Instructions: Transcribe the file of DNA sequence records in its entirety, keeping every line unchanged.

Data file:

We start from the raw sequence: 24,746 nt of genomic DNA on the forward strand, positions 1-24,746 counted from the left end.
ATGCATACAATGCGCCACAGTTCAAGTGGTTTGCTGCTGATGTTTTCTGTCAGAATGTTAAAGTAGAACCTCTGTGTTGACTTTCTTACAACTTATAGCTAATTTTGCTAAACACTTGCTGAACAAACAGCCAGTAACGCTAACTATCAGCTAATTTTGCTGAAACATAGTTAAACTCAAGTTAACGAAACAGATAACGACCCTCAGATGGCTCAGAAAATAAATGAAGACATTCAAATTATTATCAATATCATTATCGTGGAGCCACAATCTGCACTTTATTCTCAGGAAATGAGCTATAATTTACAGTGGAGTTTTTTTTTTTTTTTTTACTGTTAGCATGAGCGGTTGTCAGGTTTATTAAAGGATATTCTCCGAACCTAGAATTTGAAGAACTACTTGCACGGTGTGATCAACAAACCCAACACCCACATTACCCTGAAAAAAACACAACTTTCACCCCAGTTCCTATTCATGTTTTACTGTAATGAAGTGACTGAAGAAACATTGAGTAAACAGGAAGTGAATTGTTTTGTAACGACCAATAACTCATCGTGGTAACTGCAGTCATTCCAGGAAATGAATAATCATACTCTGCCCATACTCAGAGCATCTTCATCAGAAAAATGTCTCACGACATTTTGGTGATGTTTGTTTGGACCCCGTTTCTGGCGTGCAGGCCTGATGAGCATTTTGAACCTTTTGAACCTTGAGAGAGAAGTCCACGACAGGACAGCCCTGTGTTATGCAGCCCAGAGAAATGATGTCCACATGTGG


We start from the raw sequence: 24,746 nt of genomic DNA on the forward strand, positions 1-24,746 counted from the left end.
ATGCATACAATGCGCCACAGTTCAAGTGGTTTGCTGCTGATGTTTTCTGTCAGAATGTTAAAGTAGAACCTCTGTGTTGACTTTCTTACAACTTATAGCTAATTTTGCTAAACACTTGCTGAACAAACAGCCAGTAACGCTAACTATCAGCTAATTTTGCTGAAACATAGTTAAACTCAAGTTAACGAAACAGATAACGACCCTCAGATGGCTCAGAAAATAAATGAAGACATTCAAATTATTATCAATATCATTATCGTGGAGCCACAATCTGCACTTTATTCTCAGGAAATGAGCTATAATTTACAGTGGAGTTTTTTTTTTTTTTTTTACTGTTAGCATGAGCGGTTGTCAGGTTTATTAAAGGATATTCTCCGAACCTAGAATTTGAAGAACTACTTGCACGGTGTGATCAACAAACCCAACACCCACATTACCCTGAAAAAAACACAACTTTCACCCCAGTTCCTATTCATGTTTTACTGTAATGAAGTGACTGAAGAAACATTGAGTAAACAGGAAGTGAATTGTTTTGTAACGACCAATAACTCATCGTGGTAACTGCAGTCATTCCAGGAAATGAATAATCATACTCTGCCCATACTCAGAGCATCTTCATCAGAAAAATGTCTCACGACATTTTGGTGATGTTTGTTTGGACCCCGTTTCTGGCGTGCAGGCCTGATGAGCATTTTGAACCTTTTGAACCTTGAGAGAGAAGTCCACGACAGGACAGCCCTGTGTTATGCAGCCCAGAGAAATGATGTCCACATGTGG